“In the Land of Broken Things” is now Live

My short story “In the Land of Broken Things” is now live over on Slate. To entice you, here’s the first paragraph:

Derelict cars began to appear with greater frequency as Mallory crossed over the river and into downtown Dayton. Rusted-out artifacts shoved to one side of the road decades ago, after the Ejection had fried their electronics. Over time they seemed to be gradually fusing with the cracked, washed-out blacktop.

You can read the whole thing here. Hope you enjoy.

Soon to be in Print

Last night, I turned in the final edits for “In the Land of Broken Things”, my short story that will be published on May 29 by SLATE, as part of their Future Tense Fiction series. Here’s the fun description they came up with for it:

In a world where electricity is scarce, so are the technologies that can keep people alive.

This marks my first professional fiction sale after 58 rejections accumulated over 16 years (I keep a tracking spreadsheet). It’s been six months since I found out it was happening, but I am still kind of in disbelief that anyone wants to actually pay me for something I wrote, let alone a publication like SLATE. I always figured I would eventually get published, some day, but one never knows. So it’s really nice to cross this one off my bucket list.

I will of course be sure to share the link when “Broken Things” goes live.

Contentment Is

A Friday night spent with your best girl — ok, fiancée — having dinner from a local Mexican joint — La Taqueria Mixteca, newly on 937 Delivers! — that is very spicy to my delicate whiteboy tastebuds, but extremely delicious, pleasantly drunk on “margarita wine” — thank you, Trader’s Joe’s — watching BABYLON BERLIN, a weird but wonderful 1920’s period German noir.

Sometimes it’s the quiet, low-key moments that are my favorite.

THE TEN THOUSAND DOORS OF JANUARY, by Alix E. Harrow

It’s not often that I feel compelled to review a book, but then it’s not often I read a book like THE TEN THOUSAND DOORS OF JANUARY.

THE TEN THOUSAND DOORS OF JANUARY, by Alix E. Harrow, came out in 2019, but I only stumbled upon it recently. It will likely be my favorite book this year. It could also be one of my favorite books ever. It falls into one of my favorite genres of sf: portal fantasy. If you’re unfamiliar with the phrase, you’re almost definitely familiar with the type of story. In a portal fantasy, an ordinary person is transported from one world to another via magic, perhaps through a secret door, a piece of furniture (like, say, a wardrobe), or some other magical mechanism. Think the Narnia books, THE WIZARD OF OZ, PETER PAN…

As TEN THOUSAND DOORS opens, young January Scaller lives in a sprawling mansion with her guardian, a wealthy gentleman archaeologist. January is sort of an orphan, and spends her days largely by herself, exploring the mansion’s collection of mysterious artifacts. All that changes when January discovers a strange book that tells a story filled with secret doors, adventure, other worlds, long-lost lovers… As she reads on, she realizes her connection to the story is very personal. Adventure ensues.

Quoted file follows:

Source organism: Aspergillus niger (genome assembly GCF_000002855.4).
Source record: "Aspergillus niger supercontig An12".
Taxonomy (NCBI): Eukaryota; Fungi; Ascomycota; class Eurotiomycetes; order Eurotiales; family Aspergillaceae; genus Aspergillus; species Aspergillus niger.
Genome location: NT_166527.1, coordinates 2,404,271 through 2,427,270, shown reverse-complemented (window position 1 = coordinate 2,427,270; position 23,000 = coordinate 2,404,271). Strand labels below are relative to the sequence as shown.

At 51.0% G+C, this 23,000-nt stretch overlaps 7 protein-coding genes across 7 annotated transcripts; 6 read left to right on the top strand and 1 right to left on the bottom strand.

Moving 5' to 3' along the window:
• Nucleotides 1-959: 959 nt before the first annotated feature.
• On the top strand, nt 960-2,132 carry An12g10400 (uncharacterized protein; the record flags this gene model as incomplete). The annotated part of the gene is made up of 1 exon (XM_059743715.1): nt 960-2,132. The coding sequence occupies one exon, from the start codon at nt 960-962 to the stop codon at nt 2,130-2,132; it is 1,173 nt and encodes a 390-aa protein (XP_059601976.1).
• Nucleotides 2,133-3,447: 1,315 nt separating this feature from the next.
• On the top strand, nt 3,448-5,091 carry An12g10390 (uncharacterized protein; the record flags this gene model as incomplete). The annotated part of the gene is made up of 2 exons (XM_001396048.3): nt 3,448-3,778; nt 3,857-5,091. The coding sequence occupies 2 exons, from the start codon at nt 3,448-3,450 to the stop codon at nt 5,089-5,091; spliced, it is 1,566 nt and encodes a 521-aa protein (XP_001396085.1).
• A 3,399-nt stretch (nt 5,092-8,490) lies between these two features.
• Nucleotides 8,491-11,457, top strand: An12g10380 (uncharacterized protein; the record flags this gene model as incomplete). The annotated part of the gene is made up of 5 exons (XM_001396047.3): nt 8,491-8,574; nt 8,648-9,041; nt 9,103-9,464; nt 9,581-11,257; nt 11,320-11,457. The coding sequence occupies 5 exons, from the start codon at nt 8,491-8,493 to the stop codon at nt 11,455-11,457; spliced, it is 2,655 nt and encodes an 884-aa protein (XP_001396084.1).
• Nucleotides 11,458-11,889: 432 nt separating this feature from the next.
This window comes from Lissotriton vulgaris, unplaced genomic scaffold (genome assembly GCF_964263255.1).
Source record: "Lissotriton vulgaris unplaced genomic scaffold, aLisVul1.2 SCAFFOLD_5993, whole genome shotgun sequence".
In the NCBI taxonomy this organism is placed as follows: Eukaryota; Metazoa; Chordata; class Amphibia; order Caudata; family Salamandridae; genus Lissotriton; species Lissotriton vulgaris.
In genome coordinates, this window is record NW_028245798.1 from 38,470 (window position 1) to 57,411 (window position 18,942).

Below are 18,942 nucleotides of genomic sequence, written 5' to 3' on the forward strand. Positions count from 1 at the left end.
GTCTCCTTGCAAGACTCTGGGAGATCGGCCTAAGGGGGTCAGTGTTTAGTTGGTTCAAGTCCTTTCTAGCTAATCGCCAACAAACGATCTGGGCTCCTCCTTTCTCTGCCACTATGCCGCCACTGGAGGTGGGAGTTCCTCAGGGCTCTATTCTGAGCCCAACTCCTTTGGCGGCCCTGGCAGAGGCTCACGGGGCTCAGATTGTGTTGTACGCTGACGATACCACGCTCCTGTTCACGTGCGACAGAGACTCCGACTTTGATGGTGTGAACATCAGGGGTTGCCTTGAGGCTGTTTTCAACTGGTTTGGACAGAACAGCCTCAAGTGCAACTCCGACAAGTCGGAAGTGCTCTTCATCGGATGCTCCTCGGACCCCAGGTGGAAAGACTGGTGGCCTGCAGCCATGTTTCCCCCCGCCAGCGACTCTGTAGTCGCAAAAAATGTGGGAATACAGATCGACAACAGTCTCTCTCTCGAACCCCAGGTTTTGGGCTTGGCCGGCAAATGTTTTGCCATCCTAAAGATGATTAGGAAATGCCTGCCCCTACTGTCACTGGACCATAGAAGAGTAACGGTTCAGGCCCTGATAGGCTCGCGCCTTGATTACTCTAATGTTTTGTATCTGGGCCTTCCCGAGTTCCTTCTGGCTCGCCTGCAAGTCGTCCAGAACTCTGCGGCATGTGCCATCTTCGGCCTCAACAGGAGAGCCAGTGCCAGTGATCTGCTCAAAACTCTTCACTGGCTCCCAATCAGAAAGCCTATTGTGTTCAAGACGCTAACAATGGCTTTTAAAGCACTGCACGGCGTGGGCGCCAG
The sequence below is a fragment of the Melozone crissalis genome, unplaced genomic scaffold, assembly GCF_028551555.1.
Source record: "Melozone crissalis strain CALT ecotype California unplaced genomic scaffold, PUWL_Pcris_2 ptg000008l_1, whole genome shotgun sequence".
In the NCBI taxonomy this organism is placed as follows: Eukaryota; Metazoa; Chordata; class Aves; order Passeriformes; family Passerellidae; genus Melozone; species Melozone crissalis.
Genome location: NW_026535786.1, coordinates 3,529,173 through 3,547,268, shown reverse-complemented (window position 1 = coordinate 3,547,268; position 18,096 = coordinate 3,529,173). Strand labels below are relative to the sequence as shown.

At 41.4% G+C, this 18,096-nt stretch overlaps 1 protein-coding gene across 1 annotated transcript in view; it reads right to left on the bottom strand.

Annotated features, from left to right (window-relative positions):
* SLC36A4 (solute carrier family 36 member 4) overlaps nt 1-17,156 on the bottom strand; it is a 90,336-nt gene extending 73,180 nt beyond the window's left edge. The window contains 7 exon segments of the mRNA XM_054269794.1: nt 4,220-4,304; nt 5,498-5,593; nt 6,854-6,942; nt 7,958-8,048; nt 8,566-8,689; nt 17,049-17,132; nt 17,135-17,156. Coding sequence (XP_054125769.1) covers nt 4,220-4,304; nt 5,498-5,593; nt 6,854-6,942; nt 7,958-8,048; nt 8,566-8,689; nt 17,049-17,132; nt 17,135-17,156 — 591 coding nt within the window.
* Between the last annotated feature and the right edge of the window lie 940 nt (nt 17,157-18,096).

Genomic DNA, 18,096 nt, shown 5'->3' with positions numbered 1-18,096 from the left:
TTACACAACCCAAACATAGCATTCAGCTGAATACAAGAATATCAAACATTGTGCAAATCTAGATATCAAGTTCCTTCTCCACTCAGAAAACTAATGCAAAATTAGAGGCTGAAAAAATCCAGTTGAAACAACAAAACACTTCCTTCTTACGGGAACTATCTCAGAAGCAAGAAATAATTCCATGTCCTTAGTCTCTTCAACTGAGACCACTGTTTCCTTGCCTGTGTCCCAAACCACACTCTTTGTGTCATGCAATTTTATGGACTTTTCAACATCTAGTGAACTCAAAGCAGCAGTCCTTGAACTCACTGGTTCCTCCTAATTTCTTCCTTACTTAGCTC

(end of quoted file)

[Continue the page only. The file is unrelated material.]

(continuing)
I am a sucker for a book that features a book-in-a-book as a narrative device, and it’s expertly done here. I won’t talk about that aspect any further, so as not to spoil it, but it’s a lot of fun. Harrow’s writing is vivid and full of wit, and the story just completely reeled me in. January goes on a Hero’s Journey, as one would expect from this type of book, but it’s done in a way that feels organic. She doesn’t just level up at the end of each chapter. It’s earned, and certainly not easy.

Most of the main characters are BIPOC, and as the story is set in the early 20th century, Harrow doesn’t shy away from dealing with how, uh, challenging not being white in that era would be. It never feels heavy-handed or clunky, though. The characters’ non-whiteness doesn’t define who they are; it just makes them more richly drawn.

If I were to describe how reading TEN THOUSAND WORLDS made me feel, I would compare it to MR. PENUMBRA’S 24-HOUR BOOKSTORE and THE INVISIBLE LIFE OF ADDIE LARUE. That’s not to say that the plot bears any resemblance to those books; it doesn’t, other than — and this is only now occurring to me — they too feature stories as a plot device. What I am trying to say is that when I finished each of them, I sat back, happy, knowing I’d just read one hell of a book.

What if: COVID, But 20 Years Ago

I know everyone is tired of talking about the COVID life — god knows I am — but I thought this bit from Ian Leslie’s excellent newsletter, The Ruffian, offered a really interesting perspective. As bad as COVID has been, if it had struck twenty years ago, things would have been much, much worse.

Imagine if this virus had emerged two decades ago – perfectly plausible, and nothing in historical terms. Scientists would have not have had the wherewithal to crack the code of the virus or to share it globally and instantaneously. Office workers, in firms and in governments, would not have been able to meet over video, businesses would have not been able to reinvent themselves. Friends and family would have even less connection with the outside world than before. Food and other essential goods and indeed non-essential goods would have not have remained accessible to nearly so many people. Neighbours wouldn’t have been able to look after each other as easily. Governments, health services and businesses wouldn’t have been able to gather data or share information nearly so efficiently. A huge part of the reason we were able to adapt as we have is down to technologies that didn’t exist or were not in widespread use twenty or even ten years ago. It’s enough to make you believe in progress.